An indiscriminate attack on all who might fit the simplistic description of "troll" used by the President in this forum would further reduce the new inventions being filed and most importantly the really new and disruptive ideas that have powered our economy since the founding of the Republic.

    No small inventors were asked or allowed to comment on the bill President Obama signed into law. This fact alone speaks more eloquently then I about the problems now plaguing our Patent System.

  10. Anonymous Coward

    Patents are a wondrous thing...

    ...because no one invented anything before patents existed.

    1. Blarkon

      Re: Patents are a wondrous thing...

      Patents predate the Renaissance and the scientific revolution, and there is some evidence that a similar idea was present in ancient Greece.

      But sure - get rid of the system so really big companies like Google and Microsoft can copy novel technical ideas without paying the person that came up with that idea - or allow that person to sell the rights to that idea to anyone who finds it valuable (rather than forcing them only to be able to sell them to the big companies).

      1. Richard 12 Silver badge

        Or we could try to fix it

        Yes, patents are necessary.

        However software patents are provably unnecessary and almost certainly damaging.

        Fairly simply:

        Mathematics is not patentable as it cannot be invented, only discovered.

        Algorithms are mathematics.

        Software is algorithms.

        Software (and the source for it) should only be protected by copyright, because it's a specific expression of ideas.

        Expression, not invention.

        On top of that, many patents are being granted that are not only extremely obvious, but are massive land grabs by making extremely wide claims - in some cases, not even merely obvious, but the only apparent way to do a particular task.

        Otherwise we might as well patent "Reality TV" - it makes just as much sense, and might result in less of it...

        1. Yet Another Anonymous coward Silver badge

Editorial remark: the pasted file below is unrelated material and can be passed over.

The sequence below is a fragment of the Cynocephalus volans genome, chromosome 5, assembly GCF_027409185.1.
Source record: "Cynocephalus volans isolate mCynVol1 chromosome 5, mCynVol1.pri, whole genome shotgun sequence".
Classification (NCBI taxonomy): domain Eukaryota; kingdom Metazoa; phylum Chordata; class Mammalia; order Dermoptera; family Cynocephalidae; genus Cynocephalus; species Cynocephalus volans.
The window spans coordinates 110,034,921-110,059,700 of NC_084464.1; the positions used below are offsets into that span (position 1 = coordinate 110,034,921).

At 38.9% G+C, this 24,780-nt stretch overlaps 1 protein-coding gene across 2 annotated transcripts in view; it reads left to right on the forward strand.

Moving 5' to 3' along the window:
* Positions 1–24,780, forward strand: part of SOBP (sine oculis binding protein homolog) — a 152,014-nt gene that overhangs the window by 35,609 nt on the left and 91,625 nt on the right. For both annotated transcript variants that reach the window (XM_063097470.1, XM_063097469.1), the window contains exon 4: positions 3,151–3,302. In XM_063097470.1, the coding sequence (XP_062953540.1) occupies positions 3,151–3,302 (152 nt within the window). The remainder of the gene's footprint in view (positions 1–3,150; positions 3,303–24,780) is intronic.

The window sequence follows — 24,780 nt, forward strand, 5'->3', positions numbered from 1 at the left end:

Re: Or we could try to fix it

          Software patents aren't always bad:

          I invent a mechanism and implement it in cogs and gears = patent no problem

          I implement the same thing in analogue electronics = patent

          I do the same thing in a DSP or FPGA and that's software - without software patents anybody can copy it.

        2. Charles 9

          Re: Or we could try to fix it

          Not necessarily. Software patents because algorithms aren't necessarily specific enough to be covered by copyright. Consider the idea of "clean room engineering". This was the method Compaq used to bypass the copyright on the IBM BIOS because they basically came up with an alternative implementation of the BIOS without any inside input. Patents cover that angle by protecting the process in general. If the IBM BIOS had been patented, Compaq would've had no way to legally clone the BIOS, just saying.

          Having said that, the length of software patents are not in line with software product lifecycles. Current patent terms were made for when product lifecycles were measured in years (usually around a decade or so) while software tends to cycle every year or so. If software patents are to be issued, then they need to be issued for a much shorter length of time to reflect the pace of change.


This topic is closed for new posts.

Other stories you might like